Posted by: hearttohearthcookery | April 19, 2015

Corn Dodgers-Lincoln Style

IMG_1195-001   As per Dennis Hanks (cousin of Abraham Lincoln):  “Seems to me now I never seen Abe after he was twelve that he didn’t have a book in his hand or in his pocket.  He’d put a book inside his shirt an’ fill his pants pockets with corn dodgers an’ go off to plow or how.  When noon came he’s set under a tree an’ read an’ eat.”  These corn dodgers were made with coarsely ground corn mixed with hot water, salt and a very small amount of butter and fried until very brown and hard.

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Posted by: hearttohearthcookery | April 18, 2015

Brown Crust Envelopes

IMG_1202-001  When the cooked hominy, stored in the stoneware crock,  is wanted for meals, it is fried with a little butter or lard until a brown crust envelopes the whole mass.  It is best taken with good butter.

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Posted by: hearttohearthcookery | April 17, 2015

Like Mush

IMG_1189-003  After the corn had soaked in the lye and each grain cracked, there were several rinsings required in clear water to release hulls and remove lye residue.  The lyed corn is then cooked with a little salt and a lot of water for three to four hours in a pot.  “It is a very nice dish served up hot out of the boiling kettle taken with butter or eaten with milk like mush.”  But it was advised to store most of the cooked hominy in a stone vessel to fry or bake later.

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Posted by: hearttohearthcookery | April 16, 2015

Hominy-Prairie Farmer Style

IMG_1204-001  The Union Agriculturist and Western Prairie Farmer first published in 1841 was written  for farmers with information from farmers living on western lands.  There are similarities and differences with the traditional nixtimalization process.  The first step is to make a lye solution with ash but the corn is only soaked 15 to 20 minutes.  After soaking, the corn was pounded.  “This beating is perfected when the grains are divested of the skin and each grain is cracked. We do not admire beat fine.”

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Posted by: hearttohearthcookery | April 15, 2015

Lincoln and Corn

IMG_1187-001  On this 150th anniversary of the assassination of President Lincoln, I am posting this picture of the program at Mercer Museum that was presented in a very cold log cabin President’s Day 2015.  There was snow and ice in the small hearth when I arrived that was stubborn to melt even with a fire started.  Corn was the predominant crop in Kentucky and Indiana when Abe was a boy and it provided food for humans and animals. Thomas Lincoln (Abe’s Father) had to leave behind 40 bushels of corn in Kentucky when Abe was 7 when he moved the family to Indiana.  The table is set for the production of corn dodgers and hominy.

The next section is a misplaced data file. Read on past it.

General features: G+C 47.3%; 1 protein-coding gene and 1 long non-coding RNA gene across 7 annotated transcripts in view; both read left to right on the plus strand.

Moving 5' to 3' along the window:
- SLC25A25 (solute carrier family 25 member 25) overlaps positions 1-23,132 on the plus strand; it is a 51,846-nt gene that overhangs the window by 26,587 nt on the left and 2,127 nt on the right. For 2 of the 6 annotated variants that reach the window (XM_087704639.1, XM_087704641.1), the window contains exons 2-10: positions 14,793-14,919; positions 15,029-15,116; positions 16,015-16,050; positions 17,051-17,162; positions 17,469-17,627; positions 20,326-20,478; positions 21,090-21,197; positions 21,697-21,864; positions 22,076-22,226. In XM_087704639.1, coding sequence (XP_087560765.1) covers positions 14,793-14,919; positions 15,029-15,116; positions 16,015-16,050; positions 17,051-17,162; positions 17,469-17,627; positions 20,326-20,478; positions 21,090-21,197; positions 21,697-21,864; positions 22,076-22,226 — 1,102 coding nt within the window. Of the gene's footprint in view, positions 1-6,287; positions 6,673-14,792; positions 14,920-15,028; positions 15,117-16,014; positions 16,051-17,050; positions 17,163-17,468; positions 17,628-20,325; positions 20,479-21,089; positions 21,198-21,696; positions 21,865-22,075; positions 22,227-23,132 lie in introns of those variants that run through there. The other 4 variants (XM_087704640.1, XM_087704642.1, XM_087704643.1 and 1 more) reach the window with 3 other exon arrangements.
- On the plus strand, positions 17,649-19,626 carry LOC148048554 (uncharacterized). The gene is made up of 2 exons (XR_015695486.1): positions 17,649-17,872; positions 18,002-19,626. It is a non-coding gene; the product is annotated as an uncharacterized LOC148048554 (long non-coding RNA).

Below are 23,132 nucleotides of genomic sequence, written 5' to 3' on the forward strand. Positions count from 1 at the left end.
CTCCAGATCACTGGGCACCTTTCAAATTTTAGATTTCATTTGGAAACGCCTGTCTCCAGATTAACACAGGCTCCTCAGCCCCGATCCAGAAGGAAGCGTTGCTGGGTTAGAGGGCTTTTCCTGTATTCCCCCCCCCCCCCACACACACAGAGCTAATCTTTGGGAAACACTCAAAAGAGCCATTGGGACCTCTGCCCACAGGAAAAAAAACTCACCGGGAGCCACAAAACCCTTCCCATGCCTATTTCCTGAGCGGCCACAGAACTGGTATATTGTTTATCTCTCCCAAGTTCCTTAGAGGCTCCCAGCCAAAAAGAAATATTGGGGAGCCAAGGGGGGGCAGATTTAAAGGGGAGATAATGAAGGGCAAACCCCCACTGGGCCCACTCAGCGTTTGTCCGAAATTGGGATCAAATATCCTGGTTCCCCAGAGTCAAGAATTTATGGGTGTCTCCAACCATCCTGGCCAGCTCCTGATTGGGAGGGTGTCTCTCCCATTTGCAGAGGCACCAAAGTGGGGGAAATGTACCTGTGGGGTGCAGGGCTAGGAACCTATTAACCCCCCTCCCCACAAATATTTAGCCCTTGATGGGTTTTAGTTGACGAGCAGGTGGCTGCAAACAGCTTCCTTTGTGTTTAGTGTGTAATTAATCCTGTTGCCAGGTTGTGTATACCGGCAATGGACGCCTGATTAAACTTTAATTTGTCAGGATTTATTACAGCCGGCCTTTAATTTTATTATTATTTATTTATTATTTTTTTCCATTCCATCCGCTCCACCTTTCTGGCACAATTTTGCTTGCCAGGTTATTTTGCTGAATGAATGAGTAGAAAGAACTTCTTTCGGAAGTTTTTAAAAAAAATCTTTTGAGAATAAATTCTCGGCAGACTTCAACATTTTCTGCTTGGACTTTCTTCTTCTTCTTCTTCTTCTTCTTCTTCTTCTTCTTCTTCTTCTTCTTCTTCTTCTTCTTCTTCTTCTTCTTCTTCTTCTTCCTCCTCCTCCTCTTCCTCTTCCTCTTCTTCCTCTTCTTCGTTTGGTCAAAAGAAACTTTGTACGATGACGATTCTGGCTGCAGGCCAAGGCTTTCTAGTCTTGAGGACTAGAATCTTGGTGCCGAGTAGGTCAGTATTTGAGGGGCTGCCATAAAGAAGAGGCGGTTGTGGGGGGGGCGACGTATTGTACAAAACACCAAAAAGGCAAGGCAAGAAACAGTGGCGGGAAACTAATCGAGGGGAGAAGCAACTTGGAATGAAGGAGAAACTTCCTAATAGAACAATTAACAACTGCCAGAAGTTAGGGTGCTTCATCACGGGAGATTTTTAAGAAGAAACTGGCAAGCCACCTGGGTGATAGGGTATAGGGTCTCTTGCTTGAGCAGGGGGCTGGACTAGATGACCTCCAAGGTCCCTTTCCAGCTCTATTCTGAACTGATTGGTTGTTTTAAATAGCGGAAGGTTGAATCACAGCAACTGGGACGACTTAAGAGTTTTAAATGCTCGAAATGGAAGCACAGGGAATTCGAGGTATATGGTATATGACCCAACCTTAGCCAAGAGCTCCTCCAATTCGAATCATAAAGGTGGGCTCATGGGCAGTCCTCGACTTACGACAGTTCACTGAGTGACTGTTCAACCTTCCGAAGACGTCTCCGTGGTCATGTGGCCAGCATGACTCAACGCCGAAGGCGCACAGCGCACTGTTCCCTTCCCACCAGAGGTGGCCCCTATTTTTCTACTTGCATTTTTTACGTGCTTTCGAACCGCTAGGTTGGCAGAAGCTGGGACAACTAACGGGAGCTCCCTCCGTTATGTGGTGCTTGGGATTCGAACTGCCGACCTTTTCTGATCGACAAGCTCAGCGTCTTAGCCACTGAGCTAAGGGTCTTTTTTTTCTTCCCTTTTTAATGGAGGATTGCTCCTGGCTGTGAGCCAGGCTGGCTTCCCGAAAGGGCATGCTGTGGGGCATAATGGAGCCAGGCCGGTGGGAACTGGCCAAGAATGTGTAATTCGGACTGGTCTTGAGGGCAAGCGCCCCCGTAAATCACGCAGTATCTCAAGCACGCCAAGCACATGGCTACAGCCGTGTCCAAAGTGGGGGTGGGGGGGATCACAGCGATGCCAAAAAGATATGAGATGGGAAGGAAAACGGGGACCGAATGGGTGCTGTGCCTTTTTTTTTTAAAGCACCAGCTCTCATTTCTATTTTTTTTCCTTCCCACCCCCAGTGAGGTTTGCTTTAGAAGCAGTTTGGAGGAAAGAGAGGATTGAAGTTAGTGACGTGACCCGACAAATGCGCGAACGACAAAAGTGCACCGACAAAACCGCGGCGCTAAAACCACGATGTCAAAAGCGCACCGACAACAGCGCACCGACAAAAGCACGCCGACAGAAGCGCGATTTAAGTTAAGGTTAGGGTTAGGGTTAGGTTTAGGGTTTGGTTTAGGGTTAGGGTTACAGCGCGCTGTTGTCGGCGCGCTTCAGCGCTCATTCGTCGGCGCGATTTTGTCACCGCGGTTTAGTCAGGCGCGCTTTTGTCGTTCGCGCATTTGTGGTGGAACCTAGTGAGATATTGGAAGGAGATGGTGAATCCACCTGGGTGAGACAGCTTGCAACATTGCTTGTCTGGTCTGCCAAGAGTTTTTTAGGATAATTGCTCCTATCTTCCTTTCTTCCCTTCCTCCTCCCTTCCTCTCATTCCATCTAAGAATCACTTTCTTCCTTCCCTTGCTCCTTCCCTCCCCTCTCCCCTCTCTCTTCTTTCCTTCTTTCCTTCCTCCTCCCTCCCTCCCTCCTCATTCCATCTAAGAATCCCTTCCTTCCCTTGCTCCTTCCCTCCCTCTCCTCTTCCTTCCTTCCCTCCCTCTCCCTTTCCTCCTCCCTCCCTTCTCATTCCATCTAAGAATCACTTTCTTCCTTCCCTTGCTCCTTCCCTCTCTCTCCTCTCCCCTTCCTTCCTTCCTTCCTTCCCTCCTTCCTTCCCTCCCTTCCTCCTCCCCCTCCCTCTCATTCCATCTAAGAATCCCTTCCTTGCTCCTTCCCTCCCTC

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Posted by: hearttohearthcookery | April 14, 2015

Currant Taert

IMG_0963-001   Another taert prepared with the receipt (recipe) for To make Dough for Taerten was To make a Currant Taert.  The Dutch receipt reads as translated by Peter Rose:  Take the most beautiful Currants and when you have made the crust sprinkle enough Sugar on the bottom to cover it, place a layer of Currents on it and then again a layer of Sugar until the curst is filled, not forgetting the Cinnamon, cover it and bake until done.  As this tart was prepared in January, currents that had been preserved in sugar were used.

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Posted by: hearttohearthcookery | April 11, 2015

Pear-taert

IMG_0960-001  Some of the To make Dough for Taerten was used for the Dutch receipt (recipe), To make a Pear-taertTake 12 of the tastiest, peeled Pears, Currants, and Sugar of each a quarter pond, 6 loot Butter, Ginger, Cinnamon of each a half loot in a crust.

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Posted by: hearttohearthcookery | April 8, 2015

Dough for Taerten

IMG_0950   Several Dutch taerts (tarts) will be made from these resting receipts (recipes) for To make Dough for Taerten.  Peter Rose’s translation of the receipt reads:  Take Wheat-flour, Butter, Rosewater, Sugar and a few Eggs each as appropriate.

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Posted by: hearttohearthcookery | April 7, 2015

Oil of Olives

IMG_0993-001  After the cauliflower was cooked until well done in a pudding bag and stewed with Mutton broth and some Pepper, Oil of Olives was poured over it for the Dutch receipt (recipe), To stew Cauliflower.

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Posted by: hearttohearthcookery | April 4, 2015

The Bag Answer

IMG_0956-001   There are two pudding bags (squares of linen cloth tied with string) in the kettle being used to cook the cauliflower until well done after it has been cleaned for the Dutch receipt (recipe), To stew Cauliflower.

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